A gay MP is planning to stage the first civil partnership ceremony within the Westminster Palace estate.
Chris Bryant, Minister for Europe and Labour MP for The Rhondda, intends to enter into a civil partnership in March next year and said: “We’d like to do it in Parliament if possible.”
There is a 14th Century chapel within Parliament’s grounds where MPs, peers and their families are allowed to get married.
However, religious venues cannot be used for civil partnership registrations, so Mr Bryant would have to use an alternative venue.
The House of Commons Speaker, John Bercow, is already pursuing a licence so that his official residence, Speaker’s House, can officially host civil partnership ceremonies.
His spokesman said: “The Speaker is very keen on the idea of holding civil partnership ceremonies at Westminster and he would be very happy for the Speaker’s house to be used.”
Last month Prime Minister Gordon Brown called for gay couples to be allowed to have civil partnership ceremonies inside Parliament.
He said: “Just as marriages can take place in the House, we hope Mr Speaker will consider that civil ceremonies could take place here.”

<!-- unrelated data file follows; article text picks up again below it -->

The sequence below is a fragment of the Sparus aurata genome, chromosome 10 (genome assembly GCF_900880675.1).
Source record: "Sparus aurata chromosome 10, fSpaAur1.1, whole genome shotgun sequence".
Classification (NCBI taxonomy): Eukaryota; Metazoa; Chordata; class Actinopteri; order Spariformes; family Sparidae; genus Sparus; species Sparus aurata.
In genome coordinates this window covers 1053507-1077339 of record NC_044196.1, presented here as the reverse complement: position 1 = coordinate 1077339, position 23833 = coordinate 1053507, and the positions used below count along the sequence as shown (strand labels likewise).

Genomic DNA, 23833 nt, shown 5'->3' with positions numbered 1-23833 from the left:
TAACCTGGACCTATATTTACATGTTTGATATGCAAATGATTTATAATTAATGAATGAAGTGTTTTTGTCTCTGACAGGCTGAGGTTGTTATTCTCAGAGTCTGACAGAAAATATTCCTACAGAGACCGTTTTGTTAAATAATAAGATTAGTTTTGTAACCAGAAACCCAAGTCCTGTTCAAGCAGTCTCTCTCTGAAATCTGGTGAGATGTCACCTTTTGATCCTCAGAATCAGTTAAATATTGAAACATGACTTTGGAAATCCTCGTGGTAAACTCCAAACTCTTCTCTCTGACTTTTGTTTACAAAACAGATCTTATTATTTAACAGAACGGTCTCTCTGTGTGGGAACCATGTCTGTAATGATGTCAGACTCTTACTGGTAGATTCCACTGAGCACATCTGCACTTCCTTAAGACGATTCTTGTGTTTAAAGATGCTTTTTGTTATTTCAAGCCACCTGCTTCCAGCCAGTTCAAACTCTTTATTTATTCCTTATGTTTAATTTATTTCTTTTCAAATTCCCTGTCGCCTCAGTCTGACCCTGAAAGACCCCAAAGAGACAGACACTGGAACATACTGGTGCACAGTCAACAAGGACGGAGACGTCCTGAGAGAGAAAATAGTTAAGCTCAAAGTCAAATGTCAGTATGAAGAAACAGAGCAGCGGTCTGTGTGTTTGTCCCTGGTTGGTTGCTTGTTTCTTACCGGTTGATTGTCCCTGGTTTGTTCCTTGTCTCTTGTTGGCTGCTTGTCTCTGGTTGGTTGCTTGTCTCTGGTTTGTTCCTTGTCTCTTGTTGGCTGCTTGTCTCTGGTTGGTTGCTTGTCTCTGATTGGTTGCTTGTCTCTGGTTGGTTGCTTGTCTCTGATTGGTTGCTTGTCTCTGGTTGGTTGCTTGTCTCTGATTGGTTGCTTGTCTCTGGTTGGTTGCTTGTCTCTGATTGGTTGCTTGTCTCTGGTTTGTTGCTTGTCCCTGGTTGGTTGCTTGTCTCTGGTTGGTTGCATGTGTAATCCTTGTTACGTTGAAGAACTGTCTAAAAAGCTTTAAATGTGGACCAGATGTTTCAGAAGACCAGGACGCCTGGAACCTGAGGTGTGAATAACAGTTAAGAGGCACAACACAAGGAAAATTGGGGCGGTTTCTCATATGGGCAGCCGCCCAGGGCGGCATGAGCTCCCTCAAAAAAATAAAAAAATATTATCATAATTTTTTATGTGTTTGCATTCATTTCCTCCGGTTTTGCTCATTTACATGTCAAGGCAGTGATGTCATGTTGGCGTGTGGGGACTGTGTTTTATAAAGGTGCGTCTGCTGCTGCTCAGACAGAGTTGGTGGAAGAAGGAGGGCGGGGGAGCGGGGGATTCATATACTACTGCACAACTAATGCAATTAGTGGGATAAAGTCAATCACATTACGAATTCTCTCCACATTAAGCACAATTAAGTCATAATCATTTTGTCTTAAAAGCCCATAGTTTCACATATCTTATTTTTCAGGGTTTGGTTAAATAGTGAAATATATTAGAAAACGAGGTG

He made the comments at the Speaker’s Conference where MPs were discussing how Parliament could attract more minority groups into Westminster.
Mr Brown also said that Labour would “increase support for LGBT candidates” at the next general election.
His comments were praised by ‘gay rights’ groups.
Richard Angell, of LGBT Labour, told a gay news website: “Gordon Brown is right to ask parliament to open itself up to civil partnerships – it is right that parliament changes with the times.”
In July Mr Bryant, a former Anglican curate himself, called on the Church of England to allow same-sex civil partnerships to be celebrated in churches.
Both the Church of England and the Roman Catholic Church allow only marriages to be conducted by clergy, but Mr Bryant said they should be “much more open” to treating civil partnerships like marriage.
He told Time Out magazine: “All my friends who have entered into a civil partnership refer to it as their ‘marriage’ or their ‘wedding’ so the most important issue is that nobody should be discriminated against because of their sexuality.”
A spokesman for the Church of England said it has always been clear that “marriage is the lifelong union between a man and a woman, and that is what the liturgy of the C of E Marriage Service is exclusively intended for.”
The Rt Revd Michael Nazir-Ali, the Bishop of Rochester, said: “Of course all citizens must have equal rights without discrimination. But marriage is the basis of the family, and the stability of the family is grounded in the sameness in difference between men and women.
“Those who make public law have to realise that people of faith have consciences that need to be respected.”